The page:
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The 2020 Census Will Be Heading Your Way—With or Without That Citizenship Question

April 1, 2019, 7:29 PM UTC

The U.S. Census Bureau is on schedule to start the 2020 count and is prepared for either outcome of the Supreme Court’s looming decision on whether the Constitution lets the Trump administration add a question asking whether people are American citizens.

Test surveys to gauge whether there’s an aversion to the citizenship question and help gauge Census staffing needs are already being mailed out, with half of those 480,000 questionnaires including the contested query and the rest omitting it, Albert E. Fontenot Jr., associate director for decennial census programs, told reporters Monday in Washington. Justices are scheduled to hear arguments on April 23 and will rule by the end of June.

“We have film that will be prepared for our printer for either decision,” Fontenot said. “When the July 1 deadline comes, for us, we say run film A or run film B. For either one, it does not delay our plans at all.’’ He added that the electronic count will also be equipped with a switch that includes or excludes the citizenship question.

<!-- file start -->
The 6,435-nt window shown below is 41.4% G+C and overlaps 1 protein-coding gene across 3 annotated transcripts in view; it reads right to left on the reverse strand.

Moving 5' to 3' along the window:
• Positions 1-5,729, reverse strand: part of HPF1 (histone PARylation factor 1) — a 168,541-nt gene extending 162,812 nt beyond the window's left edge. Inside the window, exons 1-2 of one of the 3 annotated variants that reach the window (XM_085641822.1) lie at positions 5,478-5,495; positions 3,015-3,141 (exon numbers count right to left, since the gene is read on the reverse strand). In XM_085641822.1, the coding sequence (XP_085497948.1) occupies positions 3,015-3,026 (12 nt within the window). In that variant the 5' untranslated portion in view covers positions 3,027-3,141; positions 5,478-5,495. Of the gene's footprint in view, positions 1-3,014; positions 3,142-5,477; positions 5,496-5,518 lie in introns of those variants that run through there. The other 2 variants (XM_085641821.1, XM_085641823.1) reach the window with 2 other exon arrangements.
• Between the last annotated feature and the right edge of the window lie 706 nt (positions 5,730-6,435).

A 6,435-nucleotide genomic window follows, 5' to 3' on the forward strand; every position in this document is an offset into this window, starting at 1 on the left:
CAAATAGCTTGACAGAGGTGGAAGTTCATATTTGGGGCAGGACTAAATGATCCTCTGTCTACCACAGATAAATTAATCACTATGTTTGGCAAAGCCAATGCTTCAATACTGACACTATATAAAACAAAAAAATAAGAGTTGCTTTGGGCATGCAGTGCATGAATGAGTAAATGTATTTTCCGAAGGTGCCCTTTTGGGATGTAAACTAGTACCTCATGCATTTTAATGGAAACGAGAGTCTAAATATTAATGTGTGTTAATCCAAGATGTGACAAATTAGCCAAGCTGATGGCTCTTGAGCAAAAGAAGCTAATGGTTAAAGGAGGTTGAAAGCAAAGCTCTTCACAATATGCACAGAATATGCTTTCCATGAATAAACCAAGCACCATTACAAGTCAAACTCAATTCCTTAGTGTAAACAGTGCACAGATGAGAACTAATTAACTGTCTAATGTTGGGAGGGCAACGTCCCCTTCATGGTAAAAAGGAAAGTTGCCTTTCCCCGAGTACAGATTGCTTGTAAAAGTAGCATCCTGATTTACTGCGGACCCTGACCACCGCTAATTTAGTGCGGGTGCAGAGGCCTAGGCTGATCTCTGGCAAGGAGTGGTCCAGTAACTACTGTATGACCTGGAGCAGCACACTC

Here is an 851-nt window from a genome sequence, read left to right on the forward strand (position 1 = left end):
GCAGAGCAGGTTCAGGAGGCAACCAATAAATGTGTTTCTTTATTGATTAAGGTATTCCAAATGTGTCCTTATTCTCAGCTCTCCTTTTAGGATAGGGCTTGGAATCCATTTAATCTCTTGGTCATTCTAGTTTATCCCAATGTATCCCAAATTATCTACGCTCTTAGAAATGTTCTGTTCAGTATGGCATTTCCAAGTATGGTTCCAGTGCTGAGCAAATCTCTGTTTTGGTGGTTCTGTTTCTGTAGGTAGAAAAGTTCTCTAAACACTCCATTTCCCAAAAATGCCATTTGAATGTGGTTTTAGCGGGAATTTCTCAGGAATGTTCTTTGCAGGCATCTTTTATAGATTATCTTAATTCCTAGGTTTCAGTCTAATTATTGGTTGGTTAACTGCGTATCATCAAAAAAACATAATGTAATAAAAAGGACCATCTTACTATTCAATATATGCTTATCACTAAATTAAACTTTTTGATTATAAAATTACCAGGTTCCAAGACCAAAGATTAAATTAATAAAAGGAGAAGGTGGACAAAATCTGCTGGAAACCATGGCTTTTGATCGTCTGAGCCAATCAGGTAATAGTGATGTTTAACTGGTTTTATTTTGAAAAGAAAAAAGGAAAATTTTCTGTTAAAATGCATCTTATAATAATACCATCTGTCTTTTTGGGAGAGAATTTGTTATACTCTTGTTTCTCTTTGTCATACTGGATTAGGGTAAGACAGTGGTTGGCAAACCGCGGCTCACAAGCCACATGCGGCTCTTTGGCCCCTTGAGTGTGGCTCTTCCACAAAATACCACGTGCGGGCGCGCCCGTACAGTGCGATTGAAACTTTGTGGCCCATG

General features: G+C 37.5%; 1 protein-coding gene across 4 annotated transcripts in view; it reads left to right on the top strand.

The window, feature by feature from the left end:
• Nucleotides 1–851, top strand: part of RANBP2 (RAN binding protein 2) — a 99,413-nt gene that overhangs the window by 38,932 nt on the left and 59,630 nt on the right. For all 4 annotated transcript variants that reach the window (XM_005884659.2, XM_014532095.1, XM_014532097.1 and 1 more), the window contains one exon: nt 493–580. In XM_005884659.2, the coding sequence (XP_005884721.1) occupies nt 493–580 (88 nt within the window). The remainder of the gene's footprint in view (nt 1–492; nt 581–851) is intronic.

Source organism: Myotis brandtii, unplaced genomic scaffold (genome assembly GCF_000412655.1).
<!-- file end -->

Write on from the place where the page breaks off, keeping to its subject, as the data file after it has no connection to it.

A census undercount in areas with large numbers of non-citizens could shift congressional districts and federal dollars away from those communities. The dual-track preparations allow the Census Bureau to sidestep, for now, any logistical complications from the political and legal showdown over the 2020 census — either way the decision comes down.

Earlier Monday, President Trump criticized Democrats who are questioning his push to add a citizenship question, saying such a report “would be meaningless” and a waste of funds.

Census Bureau Director Steven Dillingham, who took office in January, said at the same event Monday that the 2020 count is on schedule and on budget. He declined to comment when asked about Trump’s tweet.

Dillingham also declined to comment at his Senate confirmation hearing in October when Montana Republican Steve Daines asked if he supported including the citizenship question.

“I have no plans to voice an opinion,” Dillingham said at the time. “It will be determined by the courts, and it would be my responsibility, if confirmed, to administer the decennial census in accordance and consistent with that judicial decision, so it would be problematic I think to take a public position on that question.”